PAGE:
Health Tips > Nutrition Bites > Pitfalls of Restrictive Eating

Pitfalls of Restrictive Eating

View All Section Pages

Scale that looks like a plate

Do you ever feel obliged to make perfect food choices due to a special diet that entails a list of “eat this and not that” type rules?  And then feel deprived of the foods that are not allowed or tired of the foods that are? Many people fall victim to this diet mentality. It’s referred to as restrictive eating. Since absolute perfection is unattainable in real world situations, why do we expect to be perfect on a diet? Inevitably and eventually a diet approach wears a person down and undermines their efforts to lose weight or achieve good health. 

No Absolute Bad Foods, Just Bad Diets

Many patients come to me and ask for a list of foods to avoid, but in most cases this list doesn’t exist! There are a few exceptions, such as when someone with celiac disease needs to strictly avoid foods with gluten. Otherwise, there are no absolute bad foods, just bad diets. One can follow an assortment of diets filled with dos and don’ts for the short term, say a week or a month, but is the goal to lose weight for the short term, or to find a sustainable way to lose weight and keep it off? The latter is a non-diet approach.

My first take-away is that “consistency wins out over intensity every time.” If you are either on a diet or considering one, let me help you break free from the vicious cycle of eating restrictively and reconsider what you are doing may be causing more harm than good.

Mindful vs. Restrictive Eating

 “Mindful eating” is simply eating in the moment. Mindfulness means focusing on information available to us right now. Try this exercise. The next time you sit down to eat, pay close attention by using your five senses (how the food looks, feels, smells, tastes and sounds). Doing this helps you slow down and be present with your food, which is at the core of mindful eating. Turn off the TV, silence your phone, pull up a chair and eat at the table and try to remove all distractions. You might realize you appreciate and enjoy your food more, and it may help you eat less and feel more satisfied.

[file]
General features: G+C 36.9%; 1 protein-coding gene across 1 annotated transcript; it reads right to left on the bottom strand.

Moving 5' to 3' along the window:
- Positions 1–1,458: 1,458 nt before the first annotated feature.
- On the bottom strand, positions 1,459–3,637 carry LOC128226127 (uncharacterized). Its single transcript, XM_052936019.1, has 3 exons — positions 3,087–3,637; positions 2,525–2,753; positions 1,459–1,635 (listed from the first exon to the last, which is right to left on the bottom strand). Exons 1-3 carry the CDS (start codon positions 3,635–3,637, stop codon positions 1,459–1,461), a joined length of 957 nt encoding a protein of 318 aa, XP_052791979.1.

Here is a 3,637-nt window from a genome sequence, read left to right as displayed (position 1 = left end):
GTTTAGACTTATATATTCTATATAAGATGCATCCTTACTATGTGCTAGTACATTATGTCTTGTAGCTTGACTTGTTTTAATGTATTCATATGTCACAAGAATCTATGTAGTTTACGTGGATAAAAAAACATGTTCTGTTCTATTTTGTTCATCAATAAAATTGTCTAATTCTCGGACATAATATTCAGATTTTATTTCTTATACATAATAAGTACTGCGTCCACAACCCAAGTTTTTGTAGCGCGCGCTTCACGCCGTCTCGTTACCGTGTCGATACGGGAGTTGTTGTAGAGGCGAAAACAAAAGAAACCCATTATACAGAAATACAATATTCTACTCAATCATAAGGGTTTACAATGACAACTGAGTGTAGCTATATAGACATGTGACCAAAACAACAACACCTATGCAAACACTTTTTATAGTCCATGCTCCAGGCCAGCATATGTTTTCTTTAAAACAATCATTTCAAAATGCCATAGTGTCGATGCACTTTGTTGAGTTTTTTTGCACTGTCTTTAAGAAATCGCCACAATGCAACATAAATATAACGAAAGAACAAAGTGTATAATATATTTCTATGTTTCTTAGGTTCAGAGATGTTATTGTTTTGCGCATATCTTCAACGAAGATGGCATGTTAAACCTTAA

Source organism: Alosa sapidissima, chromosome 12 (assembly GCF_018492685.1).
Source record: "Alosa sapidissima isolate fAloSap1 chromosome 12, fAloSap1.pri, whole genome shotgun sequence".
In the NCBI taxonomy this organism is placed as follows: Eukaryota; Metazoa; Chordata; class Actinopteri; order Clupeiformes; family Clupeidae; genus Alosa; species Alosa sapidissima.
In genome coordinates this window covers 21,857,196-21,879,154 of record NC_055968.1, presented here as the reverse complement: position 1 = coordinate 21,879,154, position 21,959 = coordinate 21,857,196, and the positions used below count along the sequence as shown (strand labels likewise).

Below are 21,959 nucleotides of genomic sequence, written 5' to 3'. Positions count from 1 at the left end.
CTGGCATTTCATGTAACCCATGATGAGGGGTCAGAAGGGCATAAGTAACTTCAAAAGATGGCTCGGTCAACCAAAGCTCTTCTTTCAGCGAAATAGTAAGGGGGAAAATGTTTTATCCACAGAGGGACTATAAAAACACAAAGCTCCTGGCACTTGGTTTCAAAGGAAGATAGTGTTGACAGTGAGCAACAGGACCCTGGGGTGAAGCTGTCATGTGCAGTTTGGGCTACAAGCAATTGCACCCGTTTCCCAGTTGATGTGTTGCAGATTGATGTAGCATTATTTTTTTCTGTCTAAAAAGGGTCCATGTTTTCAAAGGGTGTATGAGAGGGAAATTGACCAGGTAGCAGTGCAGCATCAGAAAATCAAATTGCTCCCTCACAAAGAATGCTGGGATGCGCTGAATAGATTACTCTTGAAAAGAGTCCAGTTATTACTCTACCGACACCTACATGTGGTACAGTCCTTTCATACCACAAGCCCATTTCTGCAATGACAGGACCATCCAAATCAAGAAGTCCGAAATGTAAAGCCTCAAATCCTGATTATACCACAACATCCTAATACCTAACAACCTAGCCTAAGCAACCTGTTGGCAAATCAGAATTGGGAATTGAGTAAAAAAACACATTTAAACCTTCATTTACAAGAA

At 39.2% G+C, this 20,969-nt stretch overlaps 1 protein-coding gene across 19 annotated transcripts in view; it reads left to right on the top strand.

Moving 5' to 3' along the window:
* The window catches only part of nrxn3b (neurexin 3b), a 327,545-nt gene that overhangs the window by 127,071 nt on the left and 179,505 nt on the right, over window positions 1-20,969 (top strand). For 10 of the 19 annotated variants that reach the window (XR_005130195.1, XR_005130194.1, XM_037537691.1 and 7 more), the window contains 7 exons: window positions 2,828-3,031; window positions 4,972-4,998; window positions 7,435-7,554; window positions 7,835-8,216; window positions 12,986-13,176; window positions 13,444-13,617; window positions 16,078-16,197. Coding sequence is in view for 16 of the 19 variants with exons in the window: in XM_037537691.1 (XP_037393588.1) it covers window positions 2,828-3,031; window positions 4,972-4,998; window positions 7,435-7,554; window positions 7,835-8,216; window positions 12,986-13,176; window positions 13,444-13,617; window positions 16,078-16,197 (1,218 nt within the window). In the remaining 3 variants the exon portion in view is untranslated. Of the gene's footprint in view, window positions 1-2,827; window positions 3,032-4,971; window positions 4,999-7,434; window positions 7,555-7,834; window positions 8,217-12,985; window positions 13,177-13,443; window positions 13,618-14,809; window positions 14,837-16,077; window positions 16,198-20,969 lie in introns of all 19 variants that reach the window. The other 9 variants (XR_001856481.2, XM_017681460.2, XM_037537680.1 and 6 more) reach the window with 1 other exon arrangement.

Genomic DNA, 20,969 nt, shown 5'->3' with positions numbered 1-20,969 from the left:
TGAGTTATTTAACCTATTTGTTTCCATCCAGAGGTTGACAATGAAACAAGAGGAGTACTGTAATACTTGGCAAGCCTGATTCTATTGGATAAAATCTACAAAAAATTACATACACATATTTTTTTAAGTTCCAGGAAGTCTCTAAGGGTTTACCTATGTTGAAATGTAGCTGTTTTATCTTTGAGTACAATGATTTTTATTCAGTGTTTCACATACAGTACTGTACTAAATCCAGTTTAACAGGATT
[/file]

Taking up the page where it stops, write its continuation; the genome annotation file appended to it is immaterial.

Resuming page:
Conversely, “restrictive eating” refers to following a set of rules in eating. This is the underlying theme of many strict and temporary diets such as keto, paleo, intermittent fasting, Atkins, etc. Few people want to completely restrict carbs or consume a very high fat diet or go into a fasting state. The body is not designed for these nutrient restrictions and there’s little science behind their long-term safety and effectiveness. If you compared a diet to taking a medication, would you take a pill that is only 5 percent effective? Probably not. So why would you go on a diet with a 5 percent success rate?

Banish the Diet (along with the blame and the guilt)

Since most people lose interest in diets after a while, they feel they have “failed” but remember the diet is the failure, not the person. Trying to follow unreasonable rules and expectations simply doesn’t work. Banish the diet mentality for good. 

How to Break Free from the Cycle of Restrictive Eating

Getting rid of unhealthy, unreasonable restrictive eating requires rewiring our thoughts and freeing ourselves from striving to eat perfectly all the time to get results. You can be successful when you break free from dieting by following a non-diet approach.

Follow these steps to gain health and lose weight:

  1. Banish the belief that you are not capable of managing your eating without strict rules. Garner support from family and friends and speak with a registered dietitian nutritionist.
  2. When interested in a new eating plan or approach, evaluate it by asking yourself “is this diet restrictive in nature?” If so, then it may not be right for you. 
  3. Listen to your thoughts. When you have a negative thought, try to replace it with a non-judgmental one. For example, instead of saying “I can’t have the cookie,” say “I am choosing not to eat the cookie.” You have the autonomy here, not the cookie!
  4. Banish the words “good” and “bad” from your food vocabulary and mentality. Regulate the words you tell yourself. Don’t say “I was so bad last night because I ate a piece of cake.” Let go of the false belief system that ALL “potatoes and bread are bad.” There simply is no one food that is perfect or imperfect. Strive for moderation, not deprivation.
  5. All foods can fit into a healthy diet if you allow balance, variety and moderation. One of Dr. Kenneth H. Cooper’s 8 Steps to Get Cooperized encompasses this tenet of “make healthy food choices most of the time.” 
  6. Make the healthiest choices you can without guilt or deprivation. Let go of the belief that you have to eat every meal perfectly.
  7. Accept that you will sometimes make less healthy choices and that is okay. Learn from your experiences and find strategies to make improvements. Give yourself some grace.
  8. Remember, you are in this for the long haul. Learn to trust yourself, take a deep breath and enjoy the journey to becoming a healthier you.  

The sooner you build a healthier relationship with food, the more freedom you will have to enjoy eating for the rest of your life. A flexible non-diet approach to eating is designed to be enjoyable and sustainable! 

To schedule a one-on-one consultation or learn more about Cooper Clinic Nutrition Services, visit or call 972.560.2655.

Article provided by Elana Paddock, RDN, LD, CDE, and Cooper Clinic Nutrition Services.